Published Oct 20, 2015A good rap show requires just two things from a talented emcee: trying hard and having fun while doing it.
Chicago's Chance the Rapper — likeable, charismatic and creative — succeeds on both counts. It wouldn't be difficult to make a list of rappers from Chance's own city that are or have been just as technically strong or as artistically adventurous, but 22-year-old Chancelor Bennett has that relatable thing that draws us in and keeps us there. He's not taking his popularity, or his friends, for granted. He's accessible, and not just because pretty much every song he releases is free.
Outside the sold-out Sound Academy, lightning skated down from the clouds, the Blue Jays clawed back into their series, Star Wars nerds got a quick fix and Canada elected a new leader, but inside, some 3,200 fans were hanging on every Chance couplet or adlib and every Donnie Trumpet blast.
Back-splashed by five spotlight poles and a stage-wide video screen, and supported by the four-piece Social Experiment, Chance opened with his Kanye West-jacking "Family Matters," the theme song for his 34-date tour of the same name. One of the best album cuts from fellow Chicagoan West's College Dropout debut, the spirit of "Family Business" now better suits Chance's love movement, which was in full force Monday (October 19).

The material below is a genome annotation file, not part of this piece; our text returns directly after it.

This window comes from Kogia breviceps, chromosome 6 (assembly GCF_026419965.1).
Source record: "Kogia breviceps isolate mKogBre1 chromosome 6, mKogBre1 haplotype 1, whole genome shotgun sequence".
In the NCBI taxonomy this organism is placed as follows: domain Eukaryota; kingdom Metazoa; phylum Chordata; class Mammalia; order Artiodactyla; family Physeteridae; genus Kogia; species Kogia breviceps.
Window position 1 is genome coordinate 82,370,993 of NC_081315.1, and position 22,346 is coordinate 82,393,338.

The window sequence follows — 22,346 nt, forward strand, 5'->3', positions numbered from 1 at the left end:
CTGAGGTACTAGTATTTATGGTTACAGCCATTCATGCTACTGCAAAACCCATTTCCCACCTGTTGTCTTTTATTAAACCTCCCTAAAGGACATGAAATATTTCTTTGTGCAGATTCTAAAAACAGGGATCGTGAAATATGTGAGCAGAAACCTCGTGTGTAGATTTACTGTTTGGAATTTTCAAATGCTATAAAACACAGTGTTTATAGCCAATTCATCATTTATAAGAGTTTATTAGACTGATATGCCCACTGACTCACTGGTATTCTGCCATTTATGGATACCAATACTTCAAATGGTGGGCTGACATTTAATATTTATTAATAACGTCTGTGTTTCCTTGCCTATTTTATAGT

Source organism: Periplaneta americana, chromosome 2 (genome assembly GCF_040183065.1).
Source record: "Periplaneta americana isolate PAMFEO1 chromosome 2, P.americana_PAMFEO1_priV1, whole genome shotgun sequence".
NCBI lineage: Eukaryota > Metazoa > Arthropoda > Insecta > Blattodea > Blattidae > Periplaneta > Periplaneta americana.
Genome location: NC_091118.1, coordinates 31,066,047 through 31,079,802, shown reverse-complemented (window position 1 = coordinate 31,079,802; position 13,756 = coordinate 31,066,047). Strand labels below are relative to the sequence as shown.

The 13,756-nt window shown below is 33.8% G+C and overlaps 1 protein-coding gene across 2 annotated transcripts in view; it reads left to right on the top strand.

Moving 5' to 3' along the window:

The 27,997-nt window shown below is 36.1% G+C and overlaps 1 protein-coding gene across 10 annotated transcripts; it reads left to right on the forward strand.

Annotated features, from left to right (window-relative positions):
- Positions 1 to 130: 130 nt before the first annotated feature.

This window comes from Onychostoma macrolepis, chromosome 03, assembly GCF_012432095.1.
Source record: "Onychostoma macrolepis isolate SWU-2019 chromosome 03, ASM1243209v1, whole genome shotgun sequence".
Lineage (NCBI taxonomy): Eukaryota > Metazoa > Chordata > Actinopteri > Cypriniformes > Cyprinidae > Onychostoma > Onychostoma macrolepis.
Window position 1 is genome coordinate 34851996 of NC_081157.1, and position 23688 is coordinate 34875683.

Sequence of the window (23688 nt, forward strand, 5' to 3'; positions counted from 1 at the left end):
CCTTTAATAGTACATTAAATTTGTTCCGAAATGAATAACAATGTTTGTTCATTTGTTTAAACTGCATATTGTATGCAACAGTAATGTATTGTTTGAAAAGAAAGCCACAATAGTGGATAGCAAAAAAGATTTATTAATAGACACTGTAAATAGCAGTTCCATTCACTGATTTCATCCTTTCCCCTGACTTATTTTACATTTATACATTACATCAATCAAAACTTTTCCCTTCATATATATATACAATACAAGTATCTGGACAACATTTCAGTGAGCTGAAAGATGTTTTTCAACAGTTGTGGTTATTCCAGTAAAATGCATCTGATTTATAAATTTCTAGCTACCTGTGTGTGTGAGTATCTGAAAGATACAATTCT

"I love you guys!" Chance blurted to the all-ages crowd, more than once over his 80-minute party. He seemed genuinely touched to hear the crowd scream all the words to "Everybody's Something," "Pushaman" and "Favorite Song."
Selections from his star-making 2013 mixtape Acid Rap coaxed the most frenzied response, and this year's summery Surf was well represented, but hardcore fans appreciated excursions into 2012's 10 Day ("Brain Cells") and a well-executed medley of recent cameo appearances, such as his scene-stealing verse on Action Bronson "Baby Blue" or the under-heard BJ collabo "Church."
The dancing, happy, warm soul in a White Sox cap that is Chance stood in stark contrast to the modern club bangers producer Metro Boomin — spazzing out joyously in a Marcus Stroman jersey — cued up to stoke the crowd. The guy is winning because, not unlike Kanye in '04, there aren't many like him out there.
"Every day it could be wonderful!" Chance preached. He wanted us to repeat that refrain, to believe it. "Somebody next to you is afraid to say it. Every day it could be wonderful."
Sometime after he and his Experiment killed "Cocoa Butter Kisses" for an encore, I recalled that Chance has still not released a proper self-titled studio album, whatever that is. As confident as he's getting, there's still another level to be reached here in terms of catalogue and performance.
"We'll be back," he promised before his walk off. "It might be a bigger venue or a smaller venue, but trust me, we'll be back."
It'll be bigger. Trust me.